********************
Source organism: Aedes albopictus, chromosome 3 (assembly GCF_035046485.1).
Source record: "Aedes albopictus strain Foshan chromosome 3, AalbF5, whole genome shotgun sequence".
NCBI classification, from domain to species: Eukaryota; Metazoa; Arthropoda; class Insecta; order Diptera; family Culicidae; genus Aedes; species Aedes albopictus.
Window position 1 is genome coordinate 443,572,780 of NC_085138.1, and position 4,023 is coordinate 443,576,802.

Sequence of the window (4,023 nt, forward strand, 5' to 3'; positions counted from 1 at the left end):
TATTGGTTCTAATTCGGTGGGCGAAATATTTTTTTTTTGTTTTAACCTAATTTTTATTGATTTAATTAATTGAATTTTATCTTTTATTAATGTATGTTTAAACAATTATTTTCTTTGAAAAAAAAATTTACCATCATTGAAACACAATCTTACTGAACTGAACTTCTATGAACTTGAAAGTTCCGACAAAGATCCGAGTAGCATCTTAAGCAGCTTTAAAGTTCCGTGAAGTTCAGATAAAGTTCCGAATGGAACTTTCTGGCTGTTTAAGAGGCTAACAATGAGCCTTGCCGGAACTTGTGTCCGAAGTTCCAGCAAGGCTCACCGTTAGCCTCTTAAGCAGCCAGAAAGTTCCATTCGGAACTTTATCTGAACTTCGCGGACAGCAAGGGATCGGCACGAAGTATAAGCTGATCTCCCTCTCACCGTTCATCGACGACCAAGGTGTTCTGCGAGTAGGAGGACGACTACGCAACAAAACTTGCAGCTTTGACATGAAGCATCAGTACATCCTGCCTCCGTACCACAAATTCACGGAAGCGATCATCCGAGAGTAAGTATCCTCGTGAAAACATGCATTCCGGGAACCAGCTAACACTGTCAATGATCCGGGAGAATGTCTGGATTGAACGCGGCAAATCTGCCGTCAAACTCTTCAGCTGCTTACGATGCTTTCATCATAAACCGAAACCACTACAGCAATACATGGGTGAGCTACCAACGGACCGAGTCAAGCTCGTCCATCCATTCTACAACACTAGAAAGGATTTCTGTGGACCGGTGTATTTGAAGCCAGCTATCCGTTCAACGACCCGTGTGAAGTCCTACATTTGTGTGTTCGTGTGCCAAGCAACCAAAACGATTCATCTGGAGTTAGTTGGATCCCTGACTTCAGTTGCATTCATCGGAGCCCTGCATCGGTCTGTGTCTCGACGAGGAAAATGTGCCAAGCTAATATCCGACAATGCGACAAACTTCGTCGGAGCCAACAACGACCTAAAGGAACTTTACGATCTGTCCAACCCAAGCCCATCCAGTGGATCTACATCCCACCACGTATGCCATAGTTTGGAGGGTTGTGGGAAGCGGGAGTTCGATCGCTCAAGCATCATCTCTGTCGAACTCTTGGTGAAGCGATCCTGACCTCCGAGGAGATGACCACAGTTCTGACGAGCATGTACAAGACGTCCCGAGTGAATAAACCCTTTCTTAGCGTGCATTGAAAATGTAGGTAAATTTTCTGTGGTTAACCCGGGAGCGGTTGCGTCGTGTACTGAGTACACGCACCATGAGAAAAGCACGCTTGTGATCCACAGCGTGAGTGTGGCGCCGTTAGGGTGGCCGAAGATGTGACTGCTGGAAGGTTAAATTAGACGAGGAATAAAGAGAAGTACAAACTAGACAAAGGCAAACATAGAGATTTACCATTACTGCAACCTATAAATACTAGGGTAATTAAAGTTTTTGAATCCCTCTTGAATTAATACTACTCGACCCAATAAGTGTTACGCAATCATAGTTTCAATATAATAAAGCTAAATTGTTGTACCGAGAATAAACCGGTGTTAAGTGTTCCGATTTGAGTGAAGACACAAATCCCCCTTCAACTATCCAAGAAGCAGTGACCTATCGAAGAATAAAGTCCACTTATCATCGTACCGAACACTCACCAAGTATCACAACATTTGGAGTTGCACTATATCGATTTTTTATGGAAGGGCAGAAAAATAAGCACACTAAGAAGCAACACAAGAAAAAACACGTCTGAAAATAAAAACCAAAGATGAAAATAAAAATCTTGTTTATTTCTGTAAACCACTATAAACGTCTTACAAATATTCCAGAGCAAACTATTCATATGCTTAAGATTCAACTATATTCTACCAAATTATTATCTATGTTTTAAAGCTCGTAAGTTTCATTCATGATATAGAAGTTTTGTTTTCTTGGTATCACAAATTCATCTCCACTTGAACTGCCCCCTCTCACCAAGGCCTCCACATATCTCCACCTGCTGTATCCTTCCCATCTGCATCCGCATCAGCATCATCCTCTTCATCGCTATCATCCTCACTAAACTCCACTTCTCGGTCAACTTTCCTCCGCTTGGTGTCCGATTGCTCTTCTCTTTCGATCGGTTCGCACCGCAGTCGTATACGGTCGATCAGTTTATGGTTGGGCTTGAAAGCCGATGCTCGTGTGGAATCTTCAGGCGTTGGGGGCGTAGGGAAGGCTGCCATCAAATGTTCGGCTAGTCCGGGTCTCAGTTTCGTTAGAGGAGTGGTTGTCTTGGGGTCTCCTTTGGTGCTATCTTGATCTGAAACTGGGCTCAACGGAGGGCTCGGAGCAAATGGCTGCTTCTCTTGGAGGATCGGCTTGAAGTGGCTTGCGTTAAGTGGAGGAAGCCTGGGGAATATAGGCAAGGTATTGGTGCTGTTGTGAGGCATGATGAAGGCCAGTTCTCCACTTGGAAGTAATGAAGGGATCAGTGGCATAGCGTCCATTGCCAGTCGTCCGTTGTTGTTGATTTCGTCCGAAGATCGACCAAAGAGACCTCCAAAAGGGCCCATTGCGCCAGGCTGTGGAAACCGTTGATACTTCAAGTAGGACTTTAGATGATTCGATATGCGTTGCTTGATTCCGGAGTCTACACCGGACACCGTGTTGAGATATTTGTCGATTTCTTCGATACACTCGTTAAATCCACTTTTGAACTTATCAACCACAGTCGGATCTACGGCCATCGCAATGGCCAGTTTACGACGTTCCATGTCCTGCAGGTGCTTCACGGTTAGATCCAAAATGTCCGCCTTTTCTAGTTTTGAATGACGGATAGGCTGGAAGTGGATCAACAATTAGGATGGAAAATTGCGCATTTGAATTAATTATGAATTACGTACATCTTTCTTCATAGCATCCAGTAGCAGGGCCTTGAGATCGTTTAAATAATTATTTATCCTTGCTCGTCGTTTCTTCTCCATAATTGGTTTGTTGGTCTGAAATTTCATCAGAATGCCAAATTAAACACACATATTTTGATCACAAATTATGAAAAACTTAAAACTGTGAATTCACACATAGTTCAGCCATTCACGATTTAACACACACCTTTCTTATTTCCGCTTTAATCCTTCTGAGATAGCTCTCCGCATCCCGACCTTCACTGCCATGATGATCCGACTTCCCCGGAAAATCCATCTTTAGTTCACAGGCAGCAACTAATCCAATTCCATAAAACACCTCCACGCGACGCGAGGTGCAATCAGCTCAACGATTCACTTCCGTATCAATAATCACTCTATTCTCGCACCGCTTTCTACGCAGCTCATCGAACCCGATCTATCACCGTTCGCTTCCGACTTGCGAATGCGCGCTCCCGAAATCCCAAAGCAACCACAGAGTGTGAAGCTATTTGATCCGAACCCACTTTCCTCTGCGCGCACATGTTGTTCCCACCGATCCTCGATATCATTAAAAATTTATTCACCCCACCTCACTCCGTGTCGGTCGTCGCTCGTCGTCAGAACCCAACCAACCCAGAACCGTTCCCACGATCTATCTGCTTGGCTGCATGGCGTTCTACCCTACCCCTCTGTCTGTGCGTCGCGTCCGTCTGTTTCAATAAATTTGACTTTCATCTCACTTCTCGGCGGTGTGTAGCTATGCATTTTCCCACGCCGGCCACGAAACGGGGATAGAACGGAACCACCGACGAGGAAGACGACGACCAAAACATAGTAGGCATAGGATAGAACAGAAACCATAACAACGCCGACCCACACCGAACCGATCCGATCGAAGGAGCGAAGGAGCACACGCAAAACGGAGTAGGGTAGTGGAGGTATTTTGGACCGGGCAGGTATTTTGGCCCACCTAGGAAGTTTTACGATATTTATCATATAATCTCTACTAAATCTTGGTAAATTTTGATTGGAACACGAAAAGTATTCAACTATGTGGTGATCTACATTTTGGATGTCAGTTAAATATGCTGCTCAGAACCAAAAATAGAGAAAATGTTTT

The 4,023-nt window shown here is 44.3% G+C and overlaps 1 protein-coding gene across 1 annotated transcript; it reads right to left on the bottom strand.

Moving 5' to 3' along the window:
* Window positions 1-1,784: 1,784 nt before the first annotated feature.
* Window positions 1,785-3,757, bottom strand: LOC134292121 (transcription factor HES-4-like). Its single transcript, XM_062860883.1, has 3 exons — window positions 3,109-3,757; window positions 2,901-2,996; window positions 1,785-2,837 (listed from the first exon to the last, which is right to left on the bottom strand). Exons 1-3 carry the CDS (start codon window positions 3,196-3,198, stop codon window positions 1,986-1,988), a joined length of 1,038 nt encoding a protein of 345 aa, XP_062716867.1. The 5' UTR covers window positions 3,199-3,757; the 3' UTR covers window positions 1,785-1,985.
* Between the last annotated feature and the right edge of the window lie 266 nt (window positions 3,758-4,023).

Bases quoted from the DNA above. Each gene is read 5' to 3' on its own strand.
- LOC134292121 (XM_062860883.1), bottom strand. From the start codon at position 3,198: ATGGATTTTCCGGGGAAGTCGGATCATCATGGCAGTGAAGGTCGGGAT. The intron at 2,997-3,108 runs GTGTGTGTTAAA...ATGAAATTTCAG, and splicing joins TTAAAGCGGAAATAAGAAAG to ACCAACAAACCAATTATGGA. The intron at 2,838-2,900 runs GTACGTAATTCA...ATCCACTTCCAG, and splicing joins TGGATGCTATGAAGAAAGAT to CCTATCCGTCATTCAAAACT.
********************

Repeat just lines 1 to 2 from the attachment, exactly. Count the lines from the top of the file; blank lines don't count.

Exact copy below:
Source organism: Aedes albopictus, chromosome 3 (assembly GCF_035046485.1).
Source record: "Aedes albopictus strain Foshan chromosome 3, AalbF5, whole genome shotgun sequence".